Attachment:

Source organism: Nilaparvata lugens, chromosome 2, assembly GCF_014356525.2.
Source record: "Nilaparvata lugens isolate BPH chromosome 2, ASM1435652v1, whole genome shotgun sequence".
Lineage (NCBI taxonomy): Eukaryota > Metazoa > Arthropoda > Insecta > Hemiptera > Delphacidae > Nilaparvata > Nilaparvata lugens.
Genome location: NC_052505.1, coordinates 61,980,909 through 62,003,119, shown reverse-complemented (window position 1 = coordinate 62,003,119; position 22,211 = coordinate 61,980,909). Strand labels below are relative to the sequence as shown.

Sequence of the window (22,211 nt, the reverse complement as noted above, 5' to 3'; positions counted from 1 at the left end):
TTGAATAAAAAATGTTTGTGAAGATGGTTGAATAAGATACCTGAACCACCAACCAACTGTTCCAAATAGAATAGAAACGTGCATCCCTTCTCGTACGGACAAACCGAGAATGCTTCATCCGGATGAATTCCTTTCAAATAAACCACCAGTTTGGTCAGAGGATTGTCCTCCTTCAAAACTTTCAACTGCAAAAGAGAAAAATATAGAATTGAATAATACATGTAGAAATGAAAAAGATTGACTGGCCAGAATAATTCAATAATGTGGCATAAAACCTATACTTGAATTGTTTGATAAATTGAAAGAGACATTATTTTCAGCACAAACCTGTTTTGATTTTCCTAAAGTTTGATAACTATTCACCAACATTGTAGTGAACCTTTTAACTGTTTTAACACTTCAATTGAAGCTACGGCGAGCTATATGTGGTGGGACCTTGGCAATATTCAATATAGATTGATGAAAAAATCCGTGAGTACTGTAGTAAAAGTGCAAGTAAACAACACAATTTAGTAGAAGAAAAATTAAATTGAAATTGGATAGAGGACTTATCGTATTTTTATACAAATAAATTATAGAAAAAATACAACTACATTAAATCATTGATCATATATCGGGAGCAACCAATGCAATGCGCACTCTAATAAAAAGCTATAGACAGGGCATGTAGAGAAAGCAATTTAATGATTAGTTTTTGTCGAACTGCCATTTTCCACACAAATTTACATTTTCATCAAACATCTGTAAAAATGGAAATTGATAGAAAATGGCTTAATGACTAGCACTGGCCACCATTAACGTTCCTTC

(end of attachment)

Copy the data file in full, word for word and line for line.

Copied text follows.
Source organism: Nilaparvata lugens, chromosome 2, assembly GCF_014356525.2.
Source record: "Nilaparvata lugens isolate BPH chromosome 2, ASM1435652v1, whole genome shotgun sequence".
Lineage (NCBI taxonomy): Eukaryota > Metazoa > Arthropoda > Insecta > Hemiptera > Delphacidae > Nilaparvata > Nilaparvata lugens.
Genome location: NC_052505.1, coordinates 61,980,909 through 62,003,119, shown reverse-complemented (window position 1 = coordinate 62,003,119; position 22,211 = coordinate 61,980,909). Strand labels below are relative to the sequence as shown.

Sequence of the window (22,211 nt, the reverse complement as noted above, 5' to 3'; positions counted from 1 at the left end):
TTGAATAAAAAATGTTTGTGAAGATGGTTGAATAAGATACCTGAACCACCAACCAACTGTTCCAAATAGAATAGAAACGTGCATCCCTTCTCGTACGGACAAACCGAGAATGCTTCATCCGGATGAATTCCTTTCAAATAAACCACCAGTTTGGTCAGAGGATTGTCCTCCTTCAAAACTTTCAACTGCAAAAGAGAAAAATATAGAATTGAATAATACATGTAGAAATGAAAAAGATTGACTGGCCAGAATAATTCAATAATGTGGCATAAAACCTATACTTGAATTGTTTGATAAATTGAAAGAGACATTATTTTCAGCACAAACCTGTTTTGATTTTCCTAAAGTTTGATAACTATTCACCAACATTGTAGTGAACCTTTTAACTGTTTTAACACTTCAATTGAAGCTACGGCGAGCTATATGTGGTGGGACCTTGGCAATATTCAATATAGATTGATGAAAAAATCCGTGAGTACTGTAGTAAAAGTGCAAGTAAACAACACAATTTAGTAGAAGAAAAATTAAATTGAAATTGGATAGAGGACTTATCGTATTTTTATACAAATAAATTATAGAAAAAATACAACTACATTAAATCATTGATCATATATCGGGAGCAACCAATGCAATGCGCACTCTAATAAAAAGCTATAGACAGGGCATGTAGAGAAAGCAATTTAATGATTAGTTTTTGTCGAACTGCCATTTTCCACACAAATTTACATTTTCATCAAACATCTGTAAAAATGGAAATTGATAGAAAATGGCTTAATGACTAGCACTGGCCACCATTAACGTTCCTTC